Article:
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Looks have always mattered in the world of cheese, but in the time of Covid-19, they’re more important than ever. Tastings are out, which means customers are shopping solely with their eyes.
Indeed, with the pandemic limiting the number of customers allowed in small shops at one time, ramping up the wow factor with an innovative set-up is a great reward for those who make it through the queue. What better way to start the new year than by refreshing your cheese display?
There are a number of ways to display cheese, but when working out what’s right for your shop, the main factors to consider are size and budget. At the top end are entirely refrigerated cheese rooms. These can be brilliant for creating immersive cheese displays, but if you’re hoping for customers to dwell in your shop, they can get chilly.
The more typical options for farmhouse cheese shops and delis are multideck chillers, which encourage browsing and take up little space but can risk drying out cheeses, and serveover displays, which are versatile but can be on the bulky side. Each set-up has its positives and negatives, so to create your bespoke display, it’s important to consider which are the most important factors for your shop.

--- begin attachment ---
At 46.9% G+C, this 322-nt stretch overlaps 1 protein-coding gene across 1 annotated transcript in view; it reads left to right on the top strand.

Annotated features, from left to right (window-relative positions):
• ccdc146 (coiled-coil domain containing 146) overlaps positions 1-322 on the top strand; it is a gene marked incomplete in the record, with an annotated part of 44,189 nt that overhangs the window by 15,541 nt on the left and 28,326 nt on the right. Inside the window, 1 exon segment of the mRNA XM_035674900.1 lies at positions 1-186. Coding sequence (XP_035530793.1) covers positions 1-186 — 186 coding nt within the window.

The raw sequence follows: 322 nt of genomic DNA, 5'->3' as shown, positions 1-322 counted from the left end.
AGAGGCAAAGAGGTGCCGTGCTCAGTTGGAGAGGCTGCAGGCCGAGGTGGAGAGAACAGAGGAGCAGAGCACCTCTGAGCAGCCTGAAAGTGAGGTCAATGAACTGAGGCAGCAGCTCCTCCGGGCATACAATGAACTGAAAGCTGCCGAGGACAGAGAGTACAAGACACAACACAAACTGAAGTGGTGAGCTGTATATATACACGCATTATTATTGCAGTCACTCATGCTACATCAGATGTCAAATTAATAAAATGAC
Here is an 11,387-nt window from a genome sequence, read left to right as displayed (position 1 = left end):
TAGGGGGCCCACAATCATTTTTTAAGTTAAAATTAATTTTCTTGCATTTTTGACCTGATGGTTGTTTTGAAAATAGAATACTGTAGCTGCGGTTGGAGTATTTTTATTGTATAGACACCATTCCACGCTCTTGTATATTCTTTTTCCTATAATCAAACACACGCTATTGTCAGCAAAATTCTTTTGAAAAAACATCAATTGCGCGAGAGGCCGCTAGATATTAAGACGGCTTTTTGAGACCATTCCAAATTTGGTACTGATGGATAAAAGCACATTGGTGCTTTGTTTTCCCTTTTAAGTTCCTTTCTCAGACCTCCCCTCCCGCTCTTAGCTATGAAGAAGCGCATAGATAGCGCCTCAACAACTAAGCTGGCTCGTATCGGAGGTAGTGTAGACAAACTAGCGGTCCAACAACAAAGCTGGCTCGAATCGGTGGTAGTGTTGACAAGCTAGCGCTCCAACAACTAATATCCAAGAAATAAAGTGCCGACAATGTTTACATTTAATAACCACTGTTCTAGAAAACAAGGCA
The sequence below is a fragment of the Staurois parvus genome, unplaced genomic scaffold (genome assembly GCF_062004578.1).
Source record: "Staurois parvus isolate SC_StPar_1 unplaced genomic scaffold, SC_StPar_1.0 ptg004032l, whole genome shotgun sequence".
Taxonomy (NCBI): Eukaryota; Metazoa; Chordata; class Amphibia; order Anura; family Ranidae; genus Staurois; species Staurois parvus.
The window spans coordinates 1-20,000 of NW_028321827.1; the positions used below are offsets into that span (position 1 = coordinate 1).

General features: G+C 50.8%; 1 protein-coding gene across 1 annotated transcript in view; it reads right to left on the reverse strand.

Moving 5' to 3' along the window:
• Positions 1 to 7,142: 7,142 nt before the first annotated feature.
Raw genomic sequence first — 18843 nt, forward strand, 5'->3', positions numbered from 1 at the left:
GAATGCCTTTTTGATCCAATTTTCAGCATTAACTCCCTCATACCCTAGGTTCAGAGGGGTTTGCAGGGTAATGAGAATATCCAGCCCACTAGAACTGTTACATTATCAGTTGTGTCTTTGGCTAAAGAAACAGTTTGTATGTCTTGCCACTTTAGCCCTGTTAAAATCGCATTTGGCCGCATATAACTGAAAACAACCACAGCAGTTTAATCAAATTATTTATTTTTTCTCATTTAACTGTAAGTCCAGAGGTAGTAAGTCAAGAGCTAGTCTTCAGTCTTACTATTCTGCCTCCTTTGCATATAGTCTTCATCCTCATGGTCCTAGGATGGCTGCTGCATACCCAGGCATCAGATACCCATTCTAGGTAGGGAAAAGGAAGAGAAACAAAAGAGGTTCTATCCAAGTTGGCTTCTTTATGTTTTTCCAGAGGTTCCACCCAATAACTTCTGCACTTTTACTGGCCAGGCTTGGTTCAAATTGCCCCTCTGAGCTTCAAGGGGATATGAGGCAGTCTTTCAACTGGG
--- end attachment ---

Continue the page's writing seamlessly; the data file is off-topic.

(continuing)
Gemma Williams, who owns The Little Cheesemonger, opted for a multideck chiller to suit her small store. “To use every nook and cranny, we squeezed in glass fronted fridges under the counters, too.”
As Gemma expands into a new, larger shop this year, she’ll be taking advantage of the space to implement new ideas. “The new shop will have refrigeration units on the ceiling so we can have our cheese out on the counter, and a cheese maturing room on view to the customers through three large windows,” she explains.
Jen Grimstone-Jones, of The Pangbourne Cheese Shop and Cheese Etc, is similarly restricted by space, but she uses two interconnected serveover fridges – the classic deli set-up – to zero in on her best-selling cheeses. “The key selling space is usually in the centre of the counter,” Jen says. “This is the point that customers will gravitate towards, and we have our local cheeses in this area.”
Presenting your cheese in a dynamic and eye-catching way is the key to a next-level cheese display. The best way to ensure that your shop won’t be forgotten is by thinking outside of the box and finding your USP.